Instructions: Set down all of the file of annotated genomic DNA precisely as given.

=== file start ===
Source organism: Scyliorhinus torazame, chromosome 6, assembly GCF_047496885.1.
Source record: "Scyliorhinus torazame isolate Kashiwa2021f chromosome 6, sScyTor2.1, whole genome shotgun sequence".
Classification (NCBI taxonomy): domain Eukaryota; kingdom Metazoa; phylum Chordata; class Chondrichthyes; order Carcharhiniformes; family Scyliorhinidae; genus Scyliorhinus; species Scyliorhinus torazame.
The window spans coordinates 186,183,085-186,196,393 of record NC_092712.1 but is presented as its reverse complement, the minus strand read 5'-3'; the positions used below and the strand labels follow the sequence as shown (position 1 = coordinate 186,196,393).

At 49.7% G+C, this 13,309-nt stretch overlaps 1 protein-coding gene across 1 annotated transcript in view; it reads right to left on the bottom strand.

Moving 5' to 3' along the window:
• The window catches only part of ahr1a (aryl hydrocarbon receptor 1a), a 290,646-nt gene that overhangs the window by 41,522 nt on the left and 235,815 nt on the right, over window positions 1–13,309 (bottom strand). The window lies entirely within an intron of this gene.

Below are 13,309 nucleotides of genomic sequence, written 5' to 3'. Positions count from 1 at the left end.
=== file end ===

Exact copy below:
Source organism: Scyliorhinus torazame, chromosome 6, assembly GCF_047496885.1.
Source record: "Scyliorhinus torazame isolate Kashiwa2021f chromosome 6, sScyTor2.1, whole genome shotgun sequence".
Classification (NCBI taxonomy): domain Eukaryota; kingdom Metazoa; phylum Chordata; class Chondrichthyes; order Carcharhiniformes; family Scyliorhinidae; genus Scyliorhinus; species Scyliorhinus torazame.
The window spans coordinates 186,183,085-186,196,393 of record NC_092712.1 but is presented as its reverse complement, the minus strand read 5'-3'; the positions used below and the strand labels follow the sequence as shown (position 1 = coordinate 186,196,393).

At 49.7% G+C, this 13,309-nt stretch overlaps 1 protein-coding gene across 1 annotated transcript in view; it reads right to left on the bottom strand.

Moving 5' to 3' along the window:
• The window catches only part of ahr1a (aryl hydrocarbon receptor 1a), a 290,646-nt gene that overhangs the window by 41,522 nt on the left and 235,815 nt on the right, over window positions 1–13,309 (bottom strand). The window lies entirely within an intron of this gene.

Below are 13,309 nucleotides of genomic sequence, written 5' to 3'. Positions count from 1 at the left end.